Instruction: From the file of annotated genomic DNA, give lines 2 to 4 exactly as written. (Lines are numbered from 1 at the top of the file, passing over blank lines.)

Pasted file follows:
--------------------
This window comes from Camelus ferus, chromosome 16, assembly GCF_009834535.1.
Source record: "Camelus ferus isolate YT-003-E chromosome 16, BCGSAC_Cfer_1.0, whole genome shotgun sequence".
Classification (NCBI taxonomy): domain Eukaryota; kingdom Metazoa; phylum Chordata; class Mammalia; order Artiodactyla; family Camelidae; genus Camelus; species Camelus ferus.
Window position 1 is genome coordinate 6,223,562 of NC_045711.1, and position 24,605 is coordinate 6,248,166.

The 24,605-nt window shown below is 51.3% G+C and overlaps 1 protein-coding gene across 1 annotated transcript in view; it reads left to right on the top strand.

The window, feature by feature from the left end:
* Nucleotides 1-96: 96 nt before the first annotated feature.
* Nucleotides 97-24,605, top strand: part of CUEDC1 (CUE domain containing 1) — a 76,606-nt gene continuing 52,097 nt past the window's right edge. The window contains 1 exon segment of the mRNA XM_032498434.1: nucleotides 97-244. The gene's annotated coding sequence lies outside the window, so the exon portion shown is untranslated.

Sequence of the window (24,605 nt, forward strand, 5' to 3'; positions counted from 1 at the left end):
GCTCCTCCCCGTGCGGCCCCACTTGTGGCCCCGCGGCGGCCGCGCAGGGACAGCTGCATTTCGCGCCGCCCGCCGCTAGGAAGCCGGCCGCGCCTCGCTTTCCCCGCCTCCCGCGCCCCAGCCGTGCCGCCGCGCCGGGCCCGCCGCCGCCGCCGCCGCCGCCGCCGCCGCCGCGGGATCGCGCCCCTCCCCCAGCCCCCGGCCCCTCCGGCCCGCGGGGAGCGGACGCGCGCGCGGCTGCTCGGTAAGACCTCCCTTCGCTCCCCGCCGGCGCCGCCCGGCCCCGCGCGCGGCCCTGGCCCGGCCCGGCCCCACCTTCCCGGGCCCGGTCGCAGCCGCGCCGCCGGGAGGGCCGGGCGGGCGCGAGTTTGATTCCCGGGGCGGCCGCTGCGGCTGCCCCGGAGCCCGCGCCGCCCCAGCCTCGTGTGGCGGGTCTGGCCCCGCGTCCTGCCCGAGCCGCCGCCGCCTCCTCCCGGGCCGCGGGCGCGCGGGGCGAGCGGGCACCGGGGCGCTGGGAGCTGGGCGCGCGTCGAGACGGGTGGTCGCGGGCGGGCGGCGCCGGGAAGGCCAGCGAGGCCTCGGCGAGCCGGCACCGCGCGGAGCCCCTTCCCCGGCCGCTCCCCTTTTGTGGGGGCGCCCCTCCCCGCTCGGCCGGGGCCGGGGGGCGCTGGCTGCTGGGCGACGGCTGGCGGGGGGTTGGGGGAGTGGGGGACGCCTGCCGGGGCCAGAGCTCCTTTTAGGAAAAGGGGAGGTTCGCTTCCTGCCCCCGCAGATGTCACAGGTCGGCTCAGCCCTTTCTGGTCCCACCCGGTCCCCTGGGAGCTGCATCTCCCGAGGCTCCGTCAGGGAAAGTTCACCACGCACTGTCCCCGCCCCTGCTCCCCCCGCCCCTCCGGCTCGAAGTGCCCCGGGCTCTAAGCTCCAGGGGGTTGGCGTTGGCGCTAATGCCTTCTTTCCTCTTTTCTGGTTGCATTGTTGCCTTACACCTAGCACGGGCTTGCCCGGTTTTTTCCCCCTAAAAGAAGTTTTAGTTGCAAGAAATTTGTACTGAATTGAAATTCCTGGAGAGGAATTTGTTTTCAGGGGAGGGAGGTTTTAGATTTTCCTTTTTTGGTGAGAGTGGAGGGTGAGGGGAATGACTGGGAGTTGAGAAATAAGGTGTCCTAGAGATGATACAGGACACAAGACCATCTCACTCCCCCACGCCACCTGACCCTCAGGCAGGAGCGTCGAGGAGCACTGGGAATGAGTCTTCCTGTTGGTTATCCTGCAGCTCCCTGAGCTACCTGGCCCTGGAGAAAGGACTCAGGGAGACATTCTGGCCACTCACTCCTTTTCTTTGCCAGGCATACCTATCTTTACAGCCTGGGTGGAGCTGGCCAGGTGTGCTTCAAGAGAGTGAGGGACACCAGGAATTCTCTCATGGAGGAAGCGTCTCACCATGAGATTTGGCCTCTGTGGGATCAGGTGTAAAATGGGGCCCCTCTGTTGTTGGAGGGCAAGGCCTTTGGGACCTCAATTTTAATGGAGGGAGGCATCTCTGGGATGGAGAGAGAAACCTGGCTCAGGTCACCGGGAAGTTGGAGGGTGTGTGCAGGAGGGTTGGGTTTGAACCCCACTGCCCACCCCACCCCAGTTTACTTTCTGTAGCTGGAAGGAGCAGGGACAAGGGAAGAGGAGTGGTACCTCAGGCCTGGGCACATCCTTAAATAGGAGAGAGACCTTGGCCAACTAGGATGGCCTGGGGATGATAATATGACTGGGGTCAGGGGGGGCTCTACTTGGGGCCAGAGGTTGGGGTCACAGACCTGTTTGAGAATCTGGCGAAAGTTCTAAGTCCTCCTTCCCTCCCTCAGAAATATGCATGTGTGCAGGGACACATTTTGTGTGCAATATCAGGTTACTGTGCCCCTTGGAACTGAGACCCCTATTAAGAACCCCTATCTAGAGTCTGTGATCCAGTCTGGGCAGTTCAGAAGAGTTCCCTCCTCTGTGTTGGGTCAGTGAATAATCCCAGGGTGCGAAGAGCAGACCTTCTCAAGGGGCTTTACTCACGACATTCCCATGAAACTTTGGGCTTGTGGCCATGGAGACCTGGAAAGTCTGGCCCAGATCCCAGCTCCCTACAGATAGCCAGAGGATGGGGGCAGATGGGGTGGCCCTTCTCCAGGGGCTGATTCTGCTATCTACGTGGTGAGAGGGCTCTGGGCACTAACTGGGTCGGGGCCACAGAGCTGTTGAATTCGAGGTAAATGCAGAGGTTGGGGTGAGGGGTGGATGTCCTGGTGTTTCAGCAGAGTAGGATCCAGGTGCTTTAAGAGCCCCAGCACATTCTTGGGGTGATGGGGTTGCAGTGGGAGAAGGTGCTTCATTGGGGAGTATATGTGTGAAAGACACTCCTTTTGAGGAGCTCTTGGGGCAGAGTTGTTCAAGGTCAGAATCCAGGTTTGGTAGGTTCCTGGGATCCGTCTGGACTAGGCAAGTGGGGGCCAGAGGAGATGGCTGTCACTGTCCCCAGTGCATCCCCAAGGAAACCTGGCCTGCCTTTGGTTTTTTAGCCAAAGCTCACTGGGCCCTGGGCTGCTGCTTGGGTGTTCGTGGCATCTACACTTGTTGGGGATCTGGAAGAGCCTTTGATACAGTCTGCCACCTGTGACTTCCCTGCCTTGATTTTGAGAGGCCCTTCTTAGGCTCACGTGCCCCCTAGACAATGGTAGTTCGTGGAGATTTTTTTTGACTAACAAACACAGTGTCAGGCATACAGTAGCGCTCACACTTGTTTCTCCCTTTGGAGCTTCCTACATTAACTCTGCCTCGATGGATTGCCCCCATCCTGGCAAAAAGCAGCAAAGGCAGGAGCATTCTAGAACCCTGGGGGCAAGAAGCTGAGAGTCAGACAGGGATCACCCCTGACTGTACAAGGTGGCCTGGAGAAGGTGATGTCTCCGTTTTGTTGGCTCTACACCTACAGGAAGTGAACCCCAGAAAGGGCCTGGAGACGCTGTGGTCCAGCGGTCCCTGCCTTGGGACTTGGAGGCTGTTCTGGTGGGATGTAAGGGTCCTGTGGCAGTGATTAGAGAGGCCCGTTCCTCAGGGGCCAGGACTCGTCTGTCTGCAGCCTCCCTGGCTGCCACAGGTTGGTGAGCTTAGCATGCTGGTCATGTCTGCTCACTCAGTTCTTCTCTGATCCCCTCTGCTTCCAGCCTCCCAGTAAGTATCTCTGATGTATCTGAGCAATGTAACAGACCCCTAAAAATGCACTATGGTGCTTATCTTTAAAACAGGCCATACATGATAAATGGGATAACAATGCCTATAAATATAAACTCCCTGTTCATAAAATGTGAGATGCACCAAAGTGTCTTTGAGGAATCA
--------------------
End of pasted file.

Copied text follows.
Source record: "Camelus ferus isolate YT-003-E chromosome 16, BCGSAC_Cfer_1.0, whole genome shotgun sequence".
Classification (NCBI taxonomy): domain Eukaryota; kingdom Metazoa; phylum Chordata; class Mammalia; order Artiodactyla; family Camelidae; genus Camelus; species Camelus ferus.
Window position 1 is genome coordinate 6,223,562 of NC_045711.1, and position 24,605 is coordinate 6,248,166.